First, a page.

It's O.K. to Swim in the Deep End

ST. LOUIS, MO - MAY 2: Carlos Beltran #3 of the St. Louis Cardinals is congratulated by David Freese #23 after hitting his second home run of the night against the Pittsburgh Pirates at Busch Stadium on May 2, 2012 in St. Louis, Missouri. (Photo by Jeff Curry/Getty Images)

If there's a take away story to the start of 2012, besides the fact that the Cardinals are really good, it almost has to be one about depth. When the top player on the team (arguably in baseball) leaves via free agency, one would expect the team to falter. When one of your high inning, high production starting pitchers goes down with an unexpected injury, one would expect the team to falter. The Cardinals entered the season as a slightly older team with high-injury concerns and yet, they've performed well beyond expectations.

That's mostly because of their depth. Moving Lance Berkman to first base was intended to mitigate the loss of Albert Pujols. Lance Lynn's shift to the rotation has certainly mitigated the loss of Chris Carpenter. Heck, even our depth has depth. When Berkman went down due to a leg injury, Allen Craig was on the disabled list due to his own knee surgery in the offseason. No big deal, Matt Carpenter steps in and plays above average baseball. The dynamic right now is interesting and impressive given how well covered the Cardinals are to cope with injury.

Position Starter Contingency #1 Contingency #2
Catcher Yadier Molina Tony Cruz (Break Glass)
First Base Lance Berkman Allen Craig Matt Carpenter
Second Base Skip Schumaker Daniel Descalso Tyler Greene
Third Base David Freese Daniel Descalso Matt Carpenter
Shortstop Rafael Furcal Tyler Greene Daniel Descalso
Right field Carlos Beltran Allen Craig Matt Carpenter
Center field Jon Jay Shane Robinson (Break Glass)
Left field Matt Holliday Allen Craig Matt Carpenter

The Cardinals could be exposed at catcher if their $75M man goes down. They could be exposed in centerfield if Jay turns up lame for an extended period of time. That said, the depth is something that other teams have to envy. Consider the corner outfield and infield positions. Allen Craig is a heck of a player and until he's fully recovered Matt Carpenter may actually be the go-to guy in the outfield. I'd even prefer MCarp at third over Descalso but the point is that the drop-off to these guys is pretty slim. The table that follows shows the updated ZiPS projections for the starter and the difference between their backups. (PS - Matt Holliday's updates ZiPS, which includes his to-date 2012 numbers, is about 30 points off his season start ZiPS. Albert isn't the only one struggling this year.)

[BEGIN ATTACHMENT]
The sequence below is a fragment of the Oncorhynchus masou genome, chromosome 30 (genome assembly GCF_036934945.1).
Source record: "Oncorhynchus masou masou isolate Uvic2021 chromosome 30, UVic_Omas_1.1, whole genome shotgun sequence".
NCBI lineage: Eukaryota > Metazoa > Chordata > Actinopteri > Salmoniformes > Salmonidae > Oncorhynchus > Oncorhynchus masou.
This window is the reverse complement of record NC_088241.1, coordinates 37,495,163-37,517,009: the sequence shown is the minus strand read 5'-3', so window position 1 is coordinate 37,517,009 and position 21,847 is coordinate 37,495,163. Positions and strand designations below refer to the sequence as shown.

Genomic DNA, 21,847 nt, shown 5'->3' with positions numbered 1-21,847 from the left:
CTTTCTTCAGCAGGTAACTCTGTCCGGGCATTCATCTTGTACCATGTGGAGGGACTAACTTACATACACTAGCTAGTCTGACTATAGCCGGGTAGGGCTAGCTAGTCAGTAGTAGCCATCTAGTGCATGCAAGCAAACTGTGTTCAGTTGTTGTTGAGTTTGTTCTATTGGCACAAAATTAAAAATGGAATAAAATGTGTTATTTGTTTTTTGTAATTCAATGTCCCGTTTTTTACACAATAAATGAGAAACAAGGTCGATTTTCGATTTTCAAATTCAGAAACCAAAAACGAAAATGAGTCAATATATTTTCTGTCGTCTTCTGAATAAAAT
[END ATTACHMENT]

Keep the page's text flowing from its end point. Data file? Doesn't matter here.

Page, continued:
Position Starter Contingency #1 Contingency #2
Catcher .342 .080
(Break Glass)
First Base .371 .026 .052
Second Base .307 .001 .008
Third Base .351 .045 .032
Shortstop .344 .045 .038
Right field .371 .026 .052
Center field .348 .039 (Break Glass)
Left field .355 .010
.036

Note also that the cardinals field a below average bat at eaxctly one position: second base. Over the course of a full season (650 PAs), .017 points of wOBA equates to approximately one win. Yadier Molina is very, very important to this team. Rafael Furcal is very, very important to this team though his hot start somewhat exacerbates the outlook of how important. If there's a position to not be concerned about, it has to be second base where everyone is about equally as mediocre.

Even in high production positions like right field and first base, the Cardinals would see just a slight drop-off (about 1.5 WAR) if they were to lose Lance Berkman or Carlos Beltran for a full season. Why? Allen Craig is really good at baseball. On a team where a lot of older players are likely to have nagging injuries over the course of a season, this kind of depth lends itself to conservative approaches to injuries. Allen Craig provides about 90% of the offensive production that a healthy Carlos Beltran or Lance Berkman does. So, assuming Allen Craig is 100% healthy, the easy (hypothetical) question each day is whether Beltran or Berkman is feeling more than 90%.

That's obviously a gross oversimplification of the process and approach but it should demonstrate the type of proactive injury questions the Cardinals are, hopefully, talking about internally. Depth matters and the Cardinals are not a shallow team.

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